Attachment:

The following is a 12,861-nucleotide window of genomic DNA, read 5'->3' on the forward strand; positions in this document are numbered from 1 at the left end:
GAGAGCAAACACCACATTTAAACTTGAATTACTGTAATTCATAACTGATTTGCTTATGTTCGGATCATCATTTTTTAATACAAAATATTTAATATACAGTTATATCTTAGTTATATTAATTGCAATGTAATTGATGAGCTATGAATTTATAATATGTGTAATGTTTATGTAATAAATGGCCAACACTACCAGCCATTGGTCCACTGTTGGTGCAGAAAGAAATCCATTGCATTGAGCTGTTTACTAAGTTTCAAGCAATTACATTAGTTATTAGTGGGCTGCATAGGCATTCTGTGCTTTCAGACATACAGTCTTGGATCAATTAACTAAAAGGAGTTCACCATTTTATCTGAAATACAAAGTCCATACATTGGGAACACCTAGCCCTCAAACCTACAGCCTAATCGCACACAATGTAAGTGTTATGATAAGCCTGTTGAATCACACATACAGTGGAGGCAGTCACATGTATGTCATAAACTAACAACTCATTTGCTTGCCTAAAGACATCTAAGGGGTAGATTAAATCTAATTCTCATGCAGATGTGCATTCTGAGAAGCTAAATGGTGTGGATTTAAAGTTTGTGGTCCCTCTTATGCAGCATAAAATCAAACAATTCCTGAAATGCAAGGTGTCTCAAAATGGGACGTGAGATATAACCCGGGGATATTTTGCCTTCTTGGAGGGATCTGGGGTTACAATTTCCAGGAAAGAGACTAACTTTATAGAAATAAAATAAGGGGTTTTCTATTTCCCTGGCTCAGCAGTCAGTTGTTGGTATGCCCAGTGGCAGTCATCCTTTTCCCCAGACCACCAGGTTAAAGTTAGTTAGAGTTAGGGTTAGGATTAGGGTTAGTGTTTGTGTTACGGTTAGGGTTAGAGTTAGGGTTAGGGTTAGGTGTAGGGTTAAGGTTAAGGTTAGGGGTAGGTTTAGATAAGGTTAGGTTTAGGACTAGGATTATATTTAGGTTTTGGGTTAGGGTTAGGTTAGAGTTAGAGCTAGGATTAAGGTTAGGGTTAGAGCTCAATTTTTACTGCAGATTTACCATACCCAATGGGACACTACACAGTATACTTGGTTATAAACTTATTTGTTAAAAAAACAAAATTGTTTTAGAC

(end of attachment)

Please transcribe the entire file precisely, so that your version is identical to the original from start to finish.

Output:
The following is a 12,861-nucleotide window of genomic DNA, read 5'->3' on the forward strand; positions in this document are numbered from 1 at the left end:
GAGAGCAAACACCACATTTAAACTTGAATTACTGTAATTCATAACTGATTTGCTTATGTTCGGATCATCATTTTTTAATACAAAATATTTAATATACAGTTATATCTTAGTTATATTAATTGCAATGTAATTGATGAGCTATGAATTTATAATATGTGTAATGTTTATGTAATAAATGGCCAACACTACCAGCCATTGGTCCACTGTTGGTGCAGAAAGAAATCCATTGCATTGAGCTGTTTACTAAGTTTCAAGCAATTACATTAGTTATTAGTGGGCTGCATAGGCATTCTGTGCTTTCAGACATACAGTCTTGGATCAATTAACTAAAAGGAGTTCACCATTTTATCTGAAATACAAAGTCCATACATTGGGAACACCTAGCCCTCAAACCTACAGCCTAATCGCACACAATGTAAGTGTTATGATAAGCCTGTTGAATCACACATACAGTGGAGGCAGTCACATGTATGTCATAAACTAACAACTCATTTGCTTGCCTAAAGACATCTAAGGGGTAGATTAAATCTAATTCTCATGCAGATGTGCATTCTGAGAAGCTAAATGGTGTGGATTTAAAGTTTGTGGTCCCTCTTATGCAGCATAAAATCAAACAATTCCTGAAATGCAAGGTGTCTCAAAATGGGACGTGAGATATAACCCGGGGATATTTTGCCTTCTTGGAGGGATCTGGGGTTACAATTTCCAGGAAAGAGACTAACTTTATAGAAATAAAATAAGGGGTTTTCTATTTCCCTGGCTCAGCAGTCAGTTGTTGGTATGCCCAGTGGCAGTCATCCTTTTCCCCAGACCACCAGGTTAAAGTTAGTTAGAGTTAGGGTTAGGATTAGGGTTAGTGTTTGTGTTACGGTTAGGGTTAGAGTTAGGGTTAGGGTTAGGTGTAGGGTTAAGGTTAAGGTTAGGGGTAGGTTTAGATAAGGTTAGGTTTAGGACTAGGATTATATTTAGGTTTTGGGTTAGGGTTAGGTTAGAGTTAGAGCTAGGATTAAGGTTAGGGTTAGAGCTCAATTTTTACTGCAGATTTACCATACCCAATGGGACACTACACAGTATACTTGGTTATAAACTTATTTGTTAAAAAAACAAAATTGTTTTAGAC